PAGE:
Farmers Simon Lokidongoi and Paul Ekai on drought hit land in north Kenya
Photo: Frederic Courbet/Panos Pictures/ActionAid
Climate change is here to stay and this means more disasters and droughts for communities across the globe, especially Africa.
Many parts of the world have witnessed the harsh effects of climate change and Africa has seen two major climate wars in less than a decade. When the continent was still mobilising resources for the crisis in the Horn of Africa, the Sahel became a new addition to the crisis, and the needs have risen.
When I was at the recent Africa UN Food and Agriculture Organisation’s Ministers’ conference in Congo-Brazzaville, it was clear to me that the region is far from finding a lasting solution to the challenge, despite its huge potential to feed itself.
A report on the Sahel crisis was presented to the ministers and President Nguesso of Congo Brazzaville asked the group for their support, but the room remained silent. Djibouti and other countries in the room provoked the call for support by calling for a solution from within the region, rather than calling for external help – but how can they expect this if they don’t step forward and take action?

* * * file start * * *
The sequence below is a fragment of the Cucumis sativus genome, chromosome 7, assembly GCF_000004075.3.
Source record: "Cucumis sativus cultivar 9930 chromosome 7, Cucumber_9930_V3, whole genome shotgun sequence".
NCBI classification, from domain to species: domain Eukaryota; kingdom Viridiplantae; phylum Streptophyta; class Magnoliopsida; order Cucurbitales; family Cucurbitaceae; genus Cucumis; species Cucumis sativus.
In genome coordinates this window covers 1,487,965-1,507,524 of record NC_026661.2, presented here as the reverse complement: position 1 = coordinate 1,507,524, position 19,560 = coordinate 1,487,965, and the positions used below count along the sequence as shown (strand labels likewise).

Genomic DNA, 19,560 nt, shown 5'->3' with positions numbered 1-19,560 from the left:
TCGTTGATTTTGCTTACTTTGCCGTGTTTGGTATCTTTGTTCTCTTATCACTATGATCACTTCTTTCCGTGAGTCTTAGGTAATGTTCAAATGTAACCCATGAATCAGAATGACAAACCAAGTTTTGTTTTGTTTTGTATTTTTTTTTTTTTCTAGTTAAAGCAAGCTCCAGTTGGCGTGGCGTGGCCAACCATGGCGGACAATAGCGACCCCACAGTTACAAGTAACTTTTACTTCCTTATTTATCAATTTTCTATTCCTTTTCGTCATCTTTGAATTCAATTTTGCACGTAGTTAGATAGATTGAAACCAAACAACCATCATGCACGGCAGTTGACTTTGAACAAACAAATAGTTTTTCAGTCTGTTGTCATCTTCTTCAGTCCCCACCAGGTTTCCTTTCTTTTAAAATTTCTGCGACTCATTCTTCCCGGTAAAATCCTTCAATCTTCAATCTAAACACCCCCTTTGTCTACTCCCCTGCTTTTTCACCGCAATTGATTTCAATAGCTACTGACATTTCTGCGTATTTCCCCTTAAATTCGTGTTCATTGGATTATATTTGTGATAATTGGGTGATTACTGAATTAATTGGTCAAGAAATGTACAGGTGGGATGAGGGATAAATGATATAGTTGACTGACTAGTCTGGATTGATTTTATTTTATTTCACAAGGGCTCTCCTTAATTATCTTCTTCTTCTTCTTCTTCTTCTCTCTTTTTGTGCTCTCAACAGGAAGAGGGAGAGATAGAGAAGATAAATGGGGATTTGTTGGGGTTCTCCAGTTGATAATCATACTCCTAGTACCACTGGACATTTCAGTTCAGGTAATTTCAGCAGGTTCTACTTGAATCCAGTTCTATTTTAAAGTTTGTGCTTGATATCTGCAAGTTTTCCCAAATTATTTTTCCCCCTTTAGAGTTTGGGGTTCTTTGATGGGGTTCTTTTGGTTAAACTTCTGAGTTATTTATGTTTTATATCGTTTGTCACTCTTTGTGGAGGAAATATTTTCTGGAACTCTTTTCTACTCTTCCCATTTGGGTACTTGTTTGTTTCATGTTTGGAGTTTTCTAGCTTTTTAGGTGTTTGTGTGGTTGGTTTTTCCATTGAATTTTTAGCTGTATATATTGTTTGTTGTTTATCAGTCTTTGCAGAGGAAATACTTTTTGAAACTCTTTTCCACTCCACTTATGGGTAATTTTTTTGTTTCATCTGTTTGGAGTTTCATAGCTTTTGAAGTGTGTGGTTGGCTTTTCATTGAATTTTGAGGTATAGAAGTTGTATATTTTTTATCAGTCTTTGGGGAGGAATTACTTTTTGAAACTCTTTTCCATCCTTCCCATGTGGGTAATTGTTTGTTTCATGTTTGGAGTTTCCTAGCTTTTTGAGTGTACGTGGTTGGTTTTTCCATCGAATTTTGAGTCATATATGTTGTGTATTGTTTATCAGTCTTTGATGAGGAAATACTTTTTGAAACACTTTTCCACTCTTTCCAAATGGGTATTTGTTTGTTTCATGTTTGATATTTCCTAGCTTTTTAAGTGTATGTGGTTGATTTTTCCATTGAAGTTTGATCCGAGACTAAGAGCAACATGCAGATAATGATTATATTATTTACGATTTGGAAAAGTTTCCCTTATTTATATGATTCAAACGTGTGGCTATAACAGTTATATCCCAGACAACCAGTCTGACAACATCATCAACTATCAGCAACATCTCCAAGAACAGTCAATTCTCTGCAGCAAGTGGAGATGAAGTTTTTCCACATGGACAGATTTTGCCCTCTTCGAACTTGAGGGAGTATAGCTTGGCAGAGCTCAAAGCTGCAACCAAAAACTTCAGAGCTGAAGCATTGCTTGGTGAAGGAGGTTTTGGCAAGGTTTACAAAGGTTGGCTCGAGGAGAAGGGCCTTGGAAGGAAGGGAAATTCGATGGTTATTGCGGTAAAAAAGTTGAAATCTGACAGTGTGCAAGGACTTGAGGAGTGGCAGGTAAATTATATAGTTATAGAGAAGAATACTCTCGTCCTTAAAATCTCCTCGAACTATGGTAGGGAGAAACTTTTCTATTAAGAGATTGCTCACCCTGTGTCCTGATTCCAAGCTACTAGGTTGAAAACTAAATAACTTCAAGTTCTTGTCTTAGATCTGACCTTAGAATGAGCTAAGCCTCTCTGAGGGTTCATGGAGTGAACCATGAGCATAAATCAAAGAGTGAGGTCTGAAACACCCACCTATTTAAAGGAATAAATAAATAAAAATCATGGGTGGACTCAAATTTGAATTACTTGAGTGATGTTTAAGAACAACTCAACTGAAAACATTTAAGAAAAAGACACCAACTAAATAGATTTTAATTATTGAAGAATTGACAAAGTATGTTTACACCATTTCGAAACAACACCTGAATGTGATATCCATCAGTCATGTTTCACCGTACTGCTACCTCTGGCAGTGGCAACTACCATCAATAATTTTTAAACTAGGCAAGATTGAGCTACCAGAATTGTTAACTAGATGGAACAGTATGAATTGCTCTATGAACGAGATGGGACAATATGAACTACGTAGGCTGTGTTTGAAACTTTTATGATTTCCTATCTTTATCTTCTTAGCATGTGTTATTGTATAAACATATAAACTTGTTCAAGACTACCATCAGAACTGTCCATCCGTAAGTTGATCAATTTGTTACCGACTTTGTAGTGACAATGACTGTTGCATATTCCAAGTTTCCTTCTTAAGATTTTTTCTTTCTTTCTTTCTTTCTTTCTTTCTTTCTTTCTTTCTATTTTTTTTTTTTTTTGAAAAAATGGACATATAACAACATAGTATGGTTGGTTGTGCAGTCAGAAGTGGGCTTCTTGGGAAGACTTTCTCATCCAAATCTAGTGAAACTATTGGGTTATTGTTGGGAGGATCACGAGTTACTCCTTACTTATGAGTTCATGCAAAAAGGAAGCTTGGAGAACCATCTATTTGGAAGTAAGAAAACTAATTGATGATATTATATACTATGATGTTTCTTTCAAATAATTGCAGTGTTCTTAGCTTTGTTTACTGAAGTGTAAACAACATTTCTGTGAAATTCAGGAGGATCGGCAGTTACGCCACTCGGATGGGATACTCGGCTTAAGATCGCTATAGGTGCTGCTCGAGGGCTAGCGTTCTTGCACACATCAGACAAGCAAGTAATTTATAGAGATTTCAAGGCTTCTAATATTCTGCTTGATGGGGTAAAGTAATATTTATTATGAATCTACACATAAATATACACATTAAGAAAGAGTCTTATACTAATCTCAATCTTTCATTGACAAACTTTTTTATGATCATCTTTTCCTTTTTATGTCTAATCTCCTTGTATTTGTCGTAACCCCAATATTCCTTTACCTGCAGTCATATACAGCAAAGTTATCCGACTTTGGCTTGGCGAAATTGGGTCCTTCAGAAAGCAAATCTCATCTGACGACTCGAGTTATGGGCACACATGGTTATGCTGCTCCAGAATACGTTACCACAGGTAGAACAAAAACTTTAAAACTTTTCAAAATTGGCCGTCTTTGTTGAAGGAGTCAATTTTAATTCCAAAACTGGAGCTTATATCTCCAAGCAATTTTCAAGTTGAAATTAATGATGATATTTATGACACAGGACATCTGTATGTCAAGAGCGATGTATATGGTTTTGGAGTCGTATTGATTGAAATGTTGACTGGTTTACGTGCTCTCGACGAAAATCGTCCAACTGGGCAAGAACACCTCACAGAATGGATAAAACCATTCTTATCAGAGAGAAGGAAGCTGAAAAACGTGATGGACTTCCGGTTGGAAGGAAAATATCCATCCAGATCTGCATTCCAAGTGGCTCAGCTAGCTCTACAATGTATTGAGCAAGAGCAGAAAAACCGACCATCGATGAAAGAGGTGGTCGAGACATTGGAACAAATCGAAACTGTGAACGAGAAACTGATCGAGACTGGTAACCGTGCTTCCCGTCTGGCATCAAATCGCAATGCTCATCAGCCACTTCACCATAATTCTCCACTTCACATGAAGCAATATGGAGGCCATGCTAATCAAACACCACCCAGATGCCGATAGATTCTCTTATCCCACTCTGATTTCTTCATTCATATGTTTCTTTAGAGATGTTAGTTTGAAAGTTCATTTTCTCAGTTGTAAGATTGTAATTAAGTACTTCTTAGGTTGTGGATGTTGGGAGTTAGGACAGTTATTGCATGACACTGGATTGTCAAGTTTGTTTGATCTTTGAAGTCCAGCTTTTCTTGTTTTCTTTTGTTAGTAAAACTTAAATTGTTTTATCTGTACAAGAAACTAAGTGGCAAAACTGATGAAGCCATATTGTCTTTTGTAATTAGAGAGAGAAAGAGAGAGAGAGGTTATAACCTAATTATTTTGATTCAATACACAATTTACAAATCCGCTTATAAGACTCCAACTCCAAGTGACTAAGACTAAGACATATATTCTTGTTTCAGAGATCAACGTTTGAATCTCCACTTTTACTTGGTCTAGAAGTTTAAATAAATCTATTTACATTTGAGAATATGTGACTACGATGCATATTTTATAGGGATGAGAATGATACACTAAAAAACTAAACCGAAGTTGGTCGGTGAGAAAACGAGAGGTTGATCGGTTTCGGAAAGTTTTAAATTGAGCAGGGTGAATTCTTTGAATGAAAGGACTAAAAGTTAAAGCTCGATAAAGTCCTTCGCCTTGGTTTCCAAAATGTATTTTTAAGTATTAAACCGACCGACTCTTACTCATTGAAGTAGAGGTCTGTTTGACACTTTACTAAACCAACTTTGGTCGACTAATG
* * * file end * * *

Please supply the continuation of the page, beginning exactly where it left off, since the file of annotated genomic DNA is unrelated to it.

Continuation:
Both the African Union and all the sub-regional groupings have consistently talked about Africa’s potential to feed itself, and the need for sub-regional and national food banks, but very little has been done to put these in place.
One group that offers hope and an immediate solution to Africa’s food crisis are the continent’s smallholder farmers. The majority of these farmers live hundreds of kilometres away from national capitals and markets, which means that their produce can often go rotten before it can be sold and they often have to accept prices way below market rates.
Yet if market access and expert advice were made available to them, this food could be transported to national and regional food banks for use during crisis periods.
Ultimately, much as everyone has a role to play in making Africa food secure, political will is the first step and the most important ingredient. The culture of looking outward for a solution is destroying Africa’s ability to feed itself. The phrase, ‘outsiders can help but it’s the insiders who do the job’ is particularly relevant when talking about Africa’s leadership on food security.
We need to be asking whether Africa is prepared and ready to respond to a crisis such as the one in the Sahel or the Horn of Africa, or will it continue to see lives lost when solutions are within reach?
The 19th African Union summit should be the best space and platform to answer these burning questions. It’s time to do the right thing, it’s time to act and be a united Africa that cares, a unity of nations that is food secure.